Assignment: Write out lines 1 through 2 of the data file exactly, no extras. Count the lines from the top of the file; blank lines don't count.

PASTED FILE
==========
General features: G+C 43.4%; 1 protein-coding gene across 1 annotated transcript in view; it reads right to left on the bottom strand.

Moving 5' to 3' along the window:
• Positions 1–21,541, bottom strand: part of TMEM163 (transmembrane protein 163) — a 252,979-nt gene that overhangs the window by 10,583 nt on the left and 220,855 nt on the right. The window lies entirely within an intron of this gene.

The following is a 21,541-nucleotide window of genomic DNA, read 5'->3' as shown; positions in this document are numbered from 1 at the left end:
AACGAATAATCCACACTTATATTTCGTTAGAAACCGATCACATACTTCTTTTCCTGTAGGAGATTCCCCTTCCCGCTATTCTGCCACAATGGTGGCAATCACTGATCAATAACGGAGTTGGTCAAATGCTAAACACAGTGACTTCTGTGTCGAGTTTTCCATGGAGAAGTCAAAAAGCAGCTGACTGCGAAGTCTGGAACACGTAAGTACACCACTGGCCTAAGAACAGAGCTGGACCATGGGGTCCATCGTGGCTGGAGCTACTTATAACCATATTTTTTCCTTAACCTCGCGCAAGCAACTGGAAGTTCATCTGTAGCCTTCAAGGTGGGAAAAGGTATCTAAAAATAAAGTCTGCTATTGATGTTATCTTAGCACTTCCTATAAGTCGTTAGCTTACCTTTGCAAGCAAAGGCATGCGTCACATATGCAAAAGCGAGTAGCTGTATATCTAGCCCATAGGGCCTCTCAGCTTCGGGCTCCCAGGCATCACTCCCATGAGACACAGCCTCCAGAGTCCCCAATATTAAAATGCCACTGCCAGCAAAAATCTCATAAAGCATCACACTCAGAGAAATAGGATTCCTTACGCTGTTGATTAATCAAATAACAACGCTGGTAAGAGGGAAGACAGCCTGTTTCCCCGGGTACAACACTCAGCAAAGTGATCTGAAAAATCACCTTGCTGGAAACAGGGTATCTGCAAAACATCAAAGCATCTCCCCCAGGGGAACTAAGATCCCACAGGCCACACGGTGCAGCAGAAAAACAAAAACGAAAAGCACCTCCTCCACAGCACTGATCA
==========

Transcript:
General features: G+C 43.4%; 1 protein-coding gene across 1 annotated transcript in view; it reads right to left on the bottom strand.

Moving 5' to 3' along the window: